Outcomes will be measured through analysis of GPRD electronic prescribing records as described previously [14]. Antimicrobial drugs included will be those in British National Formulary chapter 5.1 excluding anti-tuberculous and anti-leprotic drugs. A maximum of one RTI consultation and antibiotic prescription on the same day will be analysed. Only first consultations within the same episode will be evaluated for the primary outcome, using a 10 day time window. Data for the intervention phase of the trial will be analysed from the intervention start date to 12 months later. Trial analyses will estimate the difference (95% confidence interval) in the proportion of RTI consultations with antibiotics prescribed between intervention and control groups after adjusting for age-group, sex, pre-intervention prescribing proportion. A cluster-level analysis will be implemented using the practice specific proportions as observations, with minimum variance weights to allow for varying numbers of consultations per practice [26].

Sample size calculation

The sample size calculation is based on a comparison between the intervention condition, in which the new prompts are present, and usual care, in which no prompts are present. A cluster-level analysis of the practice specific proportions will be implemented. The sample size calculation therefore estimates the number of clusters (practices) required for the study. In a systematic review, quality improvement interventions were associated with reductions in antibiotic prescribing of between 7% and 12% (Ranji et al., 2006). The study therefore aims to detect differences of less than 7%. The selected age-range comprises about 55% of the registered population with about 1,000 registered patients per general practitioner and about 4,500 patients per practice. In data from Gulliford et al. [15], the age-standardised rate of RTI consultations in the 18 to 59 years range was 280 per 1,000 in women and 146 per 1,000 in men in 2006. This suggests there will be about 959 RTI consultations per year, per practice. We observed 1166 consultations in 5,647 person years, [15] consistent with 932 consultations per year per practice. Assuming 10% of consultations may be second visits, there may be 850 eligible consultations per practice. The proportion of consultations with antibiotics prescribed in 2006 was approximately 39% for all RTIs, having declined from 44% in 1997 (unpublished data). We assume that the coefficient of variation of this proportion between practices is 0.23 from Ashworth et al. [14], with alpha = 0.05 and power = 0.8. From Hayes and Bennett [27] equation 4, to detect a 5% difference in the proportion of consultations at which antibiotics are prescribed, 47 practices per group will be required. To detect a 6% difference 32 practices per group will be required. The GPRD includes more than 400 practices and a recent questionnaire of 386 GPRD practices found that 68% (262) were interested in participating in clinical trials. We plan to include 50 practices per group.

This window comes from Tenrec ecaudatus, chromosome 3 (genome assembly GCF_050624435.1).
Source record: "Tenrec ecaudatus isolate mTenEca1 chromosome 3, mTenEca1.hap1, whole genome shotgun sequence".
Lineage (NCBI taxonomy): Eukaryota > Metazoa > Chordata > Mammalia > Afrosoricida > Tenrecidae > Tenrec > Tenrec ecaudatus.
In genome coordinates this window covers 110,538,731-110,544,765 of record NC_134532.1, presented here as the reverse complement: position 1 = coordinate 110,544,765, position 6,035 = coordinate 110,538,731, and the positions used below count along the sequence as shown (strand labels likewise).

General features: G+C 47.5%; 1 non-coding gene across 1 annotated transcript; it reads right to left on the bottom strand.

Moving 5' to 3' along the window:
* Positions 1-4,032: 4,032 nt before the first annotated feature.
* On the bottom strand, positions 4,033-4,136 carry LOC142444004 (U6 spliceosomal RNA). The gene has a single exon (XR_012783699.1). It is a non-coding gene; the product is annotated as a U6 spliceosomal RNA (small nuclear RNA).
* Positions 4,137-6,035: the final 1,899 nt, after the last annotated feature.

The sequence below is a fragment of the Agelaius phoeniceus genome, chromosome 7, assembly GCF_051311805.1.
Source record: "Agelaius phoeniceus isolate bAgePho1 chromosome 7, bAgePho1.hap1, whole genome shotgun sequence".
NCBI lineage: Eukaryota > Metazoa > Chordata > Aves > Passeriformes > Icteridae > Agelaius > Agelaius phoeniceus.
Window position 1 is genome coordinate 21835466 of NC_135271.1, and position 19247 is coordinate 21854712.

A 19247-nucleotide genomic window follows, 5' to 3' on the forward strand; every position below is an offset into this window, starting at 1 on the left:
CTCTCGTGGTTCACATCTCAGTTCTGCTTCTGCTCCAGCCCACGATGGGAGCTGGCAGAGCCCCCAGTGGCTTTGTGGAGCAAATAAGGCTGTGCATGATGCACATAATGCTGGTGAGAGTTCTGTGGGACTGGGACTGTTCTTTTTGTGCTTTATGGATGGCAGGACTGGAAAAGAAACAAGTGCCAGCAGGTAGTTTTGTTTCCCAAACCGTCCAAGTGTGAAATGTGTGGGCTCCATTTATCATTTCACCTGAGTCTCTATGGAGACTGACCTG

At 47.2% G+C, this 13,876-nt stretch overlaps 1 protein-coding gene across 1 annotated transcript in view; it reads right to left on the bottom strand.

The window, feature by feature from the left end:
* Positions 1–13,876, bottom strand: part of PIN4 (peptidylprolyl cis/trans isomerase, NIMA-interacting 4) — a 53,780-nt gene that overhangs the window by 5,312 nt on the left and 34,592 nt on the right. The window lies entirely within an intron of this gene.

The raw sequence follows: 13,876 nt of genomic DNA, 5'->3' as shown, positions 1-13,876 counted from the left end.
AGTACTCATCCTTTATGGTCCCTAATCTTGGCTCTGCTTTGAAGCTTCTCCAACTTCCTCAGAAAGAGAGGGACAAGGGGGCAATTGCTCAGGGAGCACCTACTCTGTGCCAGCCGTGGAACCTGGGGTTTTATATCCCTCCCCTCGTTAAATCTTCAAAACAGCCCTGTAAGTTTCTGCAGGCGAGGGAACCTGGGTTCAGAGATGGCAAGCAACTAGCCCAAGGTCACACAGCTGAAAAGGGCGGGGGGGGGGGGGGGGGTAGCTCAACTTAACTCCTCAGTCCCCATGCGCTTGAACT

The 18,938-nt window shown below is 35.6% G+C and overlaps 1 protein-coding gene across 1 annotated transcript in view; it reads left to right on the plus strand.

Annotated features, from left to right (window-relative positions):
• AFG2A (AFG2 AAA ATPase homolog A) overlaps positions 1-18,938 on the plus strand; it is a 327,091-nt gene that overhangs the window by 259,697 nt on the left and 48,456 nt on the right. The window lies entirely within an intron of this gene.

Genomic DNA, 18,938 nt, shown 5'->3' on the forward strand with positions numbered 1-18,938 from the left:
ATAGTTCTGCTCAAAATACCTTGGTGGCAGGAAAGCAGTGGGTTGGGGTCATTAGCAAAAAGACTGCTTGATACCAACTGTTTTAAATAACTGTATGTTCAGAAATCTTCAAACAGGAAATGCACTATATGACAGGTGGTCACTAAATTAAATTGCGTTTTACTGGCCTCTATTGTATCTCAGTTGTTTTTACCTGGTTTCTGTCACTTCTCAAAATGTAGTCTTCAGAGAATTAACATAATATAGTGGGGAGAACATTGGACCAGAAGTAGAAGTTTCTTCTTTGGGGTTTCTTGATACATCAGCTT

Research ethics and governance

Hutton [28] suggests that consent in a cluster trial may be sought for three main reasons:

i) for the use of routinely held data;

ii) for the collection of additional data specifically for the study;

iii) for the offer or administration of an intervention.